Tuesday, April 28, 2009

Some Thoughts on the 2nd Amendment

In studying the 2nd Amendment and the history behind it, I as a pro-gun advocate have noticed several things, most of these have already been expounded upon in detail by other’s that support gun rights. I will merely mention them here as a background for this piece. The first one being that the people of the 2nd Amendment are the same people as are referred to under the 1st, 4th, 5th, 9th, and 10th Amendments. Each of these other amendments have been upheld by courts to apply to individual citizens. That means the 2nd Amendment is not solely for the arming of an army and/or National Guard force(s).

Secondly the Constitution was written in plain English (for the day) and would have been meant to have been easily understood by the vast majority of colonists to whom it would have applied. In fact the Constitution was not only circulated to large cities, but also to smaller hamlets/towns/settlements so that the colonists could read (or have it read) and discuss whether to approve it or not. Let us also not forget that at this point and time a sizeable portion of the population had at least one firearm in their homes to supply food, and aid in the town/settlements defense (remember, Indian attacks were very common at this time). Hunting at this time was not a “sport”, but rather a way of survival for a large part of the population.

From here you should have gotten the general idea, but I have one other point that is very rarely mentioned, or even brought up. We have all heard by now about the militia of the day and how each and every able bodied man was expected to take parts in the routine drills/exercises enough to be familiar with how a group of men fought as a group (at least in the military philosophies of the day). Each man was expected to provide his own weapon, but if he could not then one would be supplied for him.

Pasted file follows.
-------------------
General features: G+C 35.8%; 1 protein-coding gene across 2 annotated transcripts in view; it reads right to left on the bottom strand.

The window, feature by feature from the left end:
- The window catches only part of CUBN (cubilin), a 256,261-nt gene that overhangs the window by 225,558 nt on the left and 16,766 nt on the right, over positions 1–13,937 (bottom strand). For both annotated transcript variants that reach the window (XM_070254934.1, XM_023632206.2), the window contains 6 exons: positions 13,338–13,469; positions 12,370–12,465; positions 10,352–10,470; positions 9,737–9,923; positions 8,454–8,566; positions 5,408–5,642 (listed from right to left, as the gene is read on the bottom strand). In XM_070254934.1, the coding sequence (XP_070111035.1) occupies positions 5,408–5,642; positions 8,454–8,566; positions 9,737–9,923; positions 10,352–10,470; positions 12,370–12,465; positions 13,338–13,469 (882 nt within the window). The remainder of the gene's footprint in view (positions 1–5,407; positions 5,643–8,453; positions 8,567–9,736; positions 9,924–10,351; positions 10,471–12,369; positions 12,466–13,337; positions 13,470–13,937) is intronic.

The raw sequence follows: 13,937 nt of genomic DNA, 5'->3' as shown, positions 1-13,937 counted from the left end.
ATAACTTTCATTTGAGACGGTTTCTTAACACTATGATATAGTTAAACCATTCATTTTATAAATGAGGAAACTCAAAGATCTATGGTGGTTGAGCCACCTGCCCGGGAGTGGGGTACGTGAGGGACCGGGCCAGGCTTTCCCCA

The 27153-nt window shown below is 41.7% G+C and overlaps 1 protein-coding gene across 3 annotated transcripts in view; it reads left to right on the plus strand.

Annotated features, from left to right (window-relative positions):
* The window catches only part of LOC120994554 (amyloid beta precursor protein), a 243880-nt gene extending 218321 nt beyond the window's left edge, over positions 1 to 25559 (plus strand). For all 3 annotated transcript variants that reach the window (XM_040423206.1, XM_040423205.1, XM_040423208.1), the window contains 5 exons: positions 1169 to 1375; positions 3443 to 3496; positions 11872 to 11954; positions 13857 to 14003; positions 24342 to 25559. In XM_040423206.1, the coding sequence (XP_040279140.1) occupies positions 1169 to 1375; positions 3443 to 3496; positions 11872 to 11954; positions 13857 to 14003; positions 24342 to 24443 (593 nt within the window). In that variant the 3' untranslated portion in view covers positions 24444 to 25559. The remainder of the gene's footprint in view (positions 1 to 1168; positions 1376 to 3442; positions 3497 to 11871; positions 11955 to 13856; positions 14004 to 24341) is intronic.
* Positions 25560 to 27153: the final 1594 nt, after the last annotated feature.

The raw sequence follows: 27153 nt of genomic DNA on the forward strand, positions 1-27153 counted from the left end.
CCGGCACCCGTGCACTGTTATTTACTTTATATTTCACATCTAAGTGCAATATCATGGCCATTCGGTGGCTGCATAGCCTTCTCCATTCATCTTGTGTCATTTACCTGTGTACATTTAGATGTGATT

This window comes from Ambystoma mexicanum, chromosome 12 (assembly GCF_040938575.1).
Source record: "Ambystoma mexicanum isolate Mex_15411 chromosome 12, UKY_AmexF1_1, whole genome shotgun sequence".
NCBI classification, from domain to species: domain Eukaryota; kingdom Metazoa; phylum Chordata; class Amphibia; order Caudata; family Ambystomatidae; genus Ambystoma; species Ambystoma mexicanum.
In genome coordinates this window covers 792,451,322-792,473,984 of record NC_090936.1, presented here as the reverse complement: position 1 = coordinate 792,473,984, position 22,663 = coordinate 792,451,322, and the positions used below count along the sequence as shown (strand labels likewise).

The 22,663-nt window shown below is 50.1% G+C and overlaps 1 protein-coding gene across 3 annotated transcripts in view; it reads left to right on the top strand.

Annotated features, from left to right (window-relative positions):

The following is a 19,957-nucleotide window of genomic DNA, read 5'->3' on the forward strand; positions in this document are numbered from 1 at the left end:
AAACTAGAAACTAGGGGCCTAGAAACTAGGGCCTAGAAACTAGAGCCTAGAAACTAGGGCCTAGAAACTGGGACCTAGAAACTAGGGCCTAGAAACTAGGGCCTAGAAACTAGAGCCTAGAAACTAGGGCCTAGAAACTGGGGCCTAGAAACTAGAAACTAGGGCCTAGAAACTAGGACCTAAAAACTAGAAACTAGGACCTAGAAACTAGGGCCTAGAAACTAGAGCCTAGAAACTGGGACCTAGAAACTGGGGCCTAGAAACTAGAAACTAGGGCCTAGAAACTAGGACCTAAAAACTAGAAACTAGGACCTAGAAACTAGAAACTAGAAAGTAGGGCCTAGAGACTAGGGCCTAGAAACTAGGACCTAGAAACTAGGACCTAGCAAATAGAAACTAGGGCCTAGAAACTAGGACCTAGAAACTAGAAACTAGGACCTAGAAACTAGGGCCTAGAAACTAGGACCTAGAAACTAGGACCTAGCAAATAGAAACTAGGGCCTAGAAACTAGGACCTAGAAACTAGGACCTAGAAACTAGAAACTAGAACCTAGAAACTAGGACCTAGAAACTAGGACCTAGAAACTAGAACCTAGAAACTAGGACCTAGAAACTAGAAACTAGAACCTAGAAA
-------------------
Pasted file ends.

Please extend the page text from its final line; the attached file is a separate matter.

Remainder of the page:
Here is where things start to get interesting. What type of weapon do you think those that could supply their own brought along, a smooth-bore musket or a rifle? The vast majority showed up to these exercises with rifles, because the smooth-bore musket was not practical for everyday colonial life. The smooth-bore was the choice of the military because with large amounts of troops it was easier to reload and fire volleys than was the rifle. However, it was severely inaccurate as compared to the rifle. Hence a case could be made that the rifle in a way was far superior to the smooth-bore that was in common military usage. Therefore the founders by their wording of the 2nd Amendment intended for the people to be able to arm themselves with firearms superior to those of the modern military, at least as far as accuracy is concerned.


Kent McManigal said...

"Because a Very Effective, Armed, Population is Essential in order for America to stay Free and safe, the Absolute Right of Everyone to Own and to Carry any type of Weapon they choose, in any way they wish, anywhere they see fit, cannot be regulated, licensed, or even questioned in the smallest way!" (from hereJust as the First Amendment protects 5 or so rights from government meddling, the Second protects both the right to form a militia AND the right to own and to carry weapons. And I am certain the founders intended for "the people" to possess arms sufficient to defeat a government-out-of-control.